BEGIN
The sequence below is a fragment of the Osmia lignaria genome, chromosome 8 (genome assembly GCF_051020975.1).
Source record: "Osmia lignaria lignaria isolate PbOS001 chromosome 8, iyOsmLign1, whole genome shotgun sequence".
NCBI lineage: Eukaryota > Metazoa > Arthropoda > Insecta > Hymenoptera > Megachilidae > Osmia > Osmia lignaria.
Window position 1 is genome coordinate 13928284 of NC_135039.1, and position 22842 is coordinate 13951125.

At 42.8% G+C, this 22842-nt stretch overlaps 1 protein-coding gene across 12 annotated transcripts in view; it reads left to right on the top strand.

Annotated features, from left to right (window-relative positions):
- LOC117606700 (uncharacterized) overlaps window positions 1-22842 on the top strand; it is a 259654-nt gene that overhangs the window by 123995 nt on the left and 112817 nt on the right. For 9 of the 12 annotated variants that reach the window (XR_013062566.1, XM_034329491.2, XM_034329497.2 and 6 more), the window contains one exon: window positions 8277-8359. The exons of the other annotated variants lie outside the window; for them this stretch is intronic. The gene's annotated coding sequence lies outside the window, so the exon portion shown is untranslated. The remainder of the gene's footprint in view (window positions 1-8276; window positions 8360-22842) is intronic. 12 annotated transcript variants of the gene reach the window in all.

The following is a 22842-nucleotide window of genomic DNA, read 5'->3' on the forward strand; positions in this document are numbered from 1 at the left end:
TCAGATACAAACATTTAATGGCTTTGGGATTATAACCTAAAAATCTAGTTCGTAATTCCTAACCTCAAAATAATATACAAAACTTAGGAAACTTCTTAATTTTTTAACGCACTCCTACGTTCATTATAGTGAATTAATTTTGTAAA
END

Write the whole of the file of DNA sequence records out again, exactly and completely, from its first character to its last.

The sequence below is a fragment of the Osmia lignaria genome, chromosome 8 (genome assembly GCF_051020975.1).
Source record: "Osmia lignaria lignaria isolate PbOS001 chromosome 8, iyOsmLign1, whole genome shotgun sequence".
NCBI lineage: Eukaryota > Metazoa > Arthropoda > Insecta > Hymenoptera > Megachilidae > Osmia > Osmia lignaria.
Window position 1 is genome coordinate 13928284 of NC_135039.1, and position 22842 is coordinate 13951125.

At 42.8% G+C, this 22842-nt stretch overlaps 1 protein-coding gene across 12 annotated transcripts in view; it reads left to right on the top strand.

Annotated features, from left to right (window-relative positions):
- LOC117606700 (uncharacterized) overlaps window positions 1-22842 on the top strand; it is a 259654-nt gene that overhangs the window by 123995 nt on the left and 112817 nt on the right. For 9 of the 12 annotated variants that reach the window (XR_013062566.1, XM_034329491.2, XM_034329497.2 and 6 more), the window contains one exon: window positions 8277-8359. The exons of the other annotated variants lie outside the window; for them this stretch is intronic. The gene's annotated coding sequence lies outside the window, so the exon portion shown is untranslated. The remainder of the gene's footprint in view (window positions 1-8276; window positions 8360-22842) is intronic. 12 annotated transcript variants of the gene reach the window in all.

The following is a 22842-nucleotide window of genomic DNA, read 5'->3' on the forward strand; positions in this document are numbered from 1 at the left end:
TCAGATACAAACATTTAATGGCTTTGGGATTATAACCTAAAAATCTAGTTCGTAATTCCTAACCTCAAAATAATATACAAAACTTAGGAAACTTCTTAATTTTTTAACGCACTCCTACGTTCATTATAGTGAATTAATTTTGTAAA